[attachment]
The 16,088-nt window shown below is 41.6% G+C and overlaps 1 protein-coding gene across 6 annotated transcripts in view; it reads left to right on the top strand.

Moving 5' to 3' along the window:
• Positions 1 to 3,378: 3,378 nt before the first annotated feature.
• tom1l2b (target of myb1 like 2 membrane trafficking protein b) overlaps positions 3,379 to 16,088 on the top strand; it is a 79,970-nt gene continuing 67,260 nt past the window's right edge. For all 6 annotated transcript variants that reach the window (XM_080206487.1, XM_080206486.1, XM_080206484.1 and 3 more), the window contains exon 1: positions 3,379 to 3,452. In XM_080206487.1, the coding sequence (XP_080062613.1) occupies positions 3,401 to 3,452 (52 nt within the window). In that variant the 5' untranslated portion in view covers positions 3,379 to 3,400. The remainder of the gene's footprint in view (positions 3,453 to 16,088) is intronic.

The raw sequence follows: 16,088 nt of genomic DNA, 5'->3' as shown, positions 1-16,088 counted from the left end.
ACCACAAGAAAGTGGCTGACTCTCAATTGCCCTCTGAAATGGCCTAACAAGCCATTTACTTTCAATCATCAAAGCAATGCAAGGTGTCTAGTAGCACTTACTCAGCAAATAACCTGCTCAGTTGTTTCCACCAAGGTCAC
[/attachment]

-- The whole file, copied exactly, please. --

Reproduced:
The 16,088-nt window shown below is 41.6% G+C and overlaps 1 protein-coding gene across 6 annotated transcripts in view; it reads left to right on the top strand.

Moving 5' to 3' along the window:
• Positions 1 to 3,378: 3,378 nt before the first annotated feature.
• tom1l2b (target of myb1 like 2 membrane trafficking protein b) overlaps positions 3,379 to 16,088 on the top strand; it is a 79,970-nt gene continuing 67,260 nt past the window's right edge. For all 6 annotated transcript variants that reach the window (XM_080206487.1, XM_080206486.1, XM_080206484.1 and 3 more), the window contains exon 1: positions 3,379 to 3,452. In XM_080206487.1, the coding sequence (XP_080062613.1) occupies positions 3,401 to 3,452 (52 nt within the window). In that variant the 5' untranslated portion in view covers positions 3,379 to 3,400. The remainder of the gene's footprint in view (positions 3,453 to 16,088) is intronic.

The raw sequence follows: 16,088 nt of genomic DNA, 5'->3' as shown, positions 1-16,088 counted from the left end.
ACCACAAGAAAGTGGCTGACTCTCAATTGCCCTCTGAAATGGCCTAACAAGCCATTTACTTTCAATCATCAAAGCAATGCAAGGTGTCTAGTAGCACTTACTCAGCAAATAACCTGCTCAGTTGTTTCCACCAAGGTCAC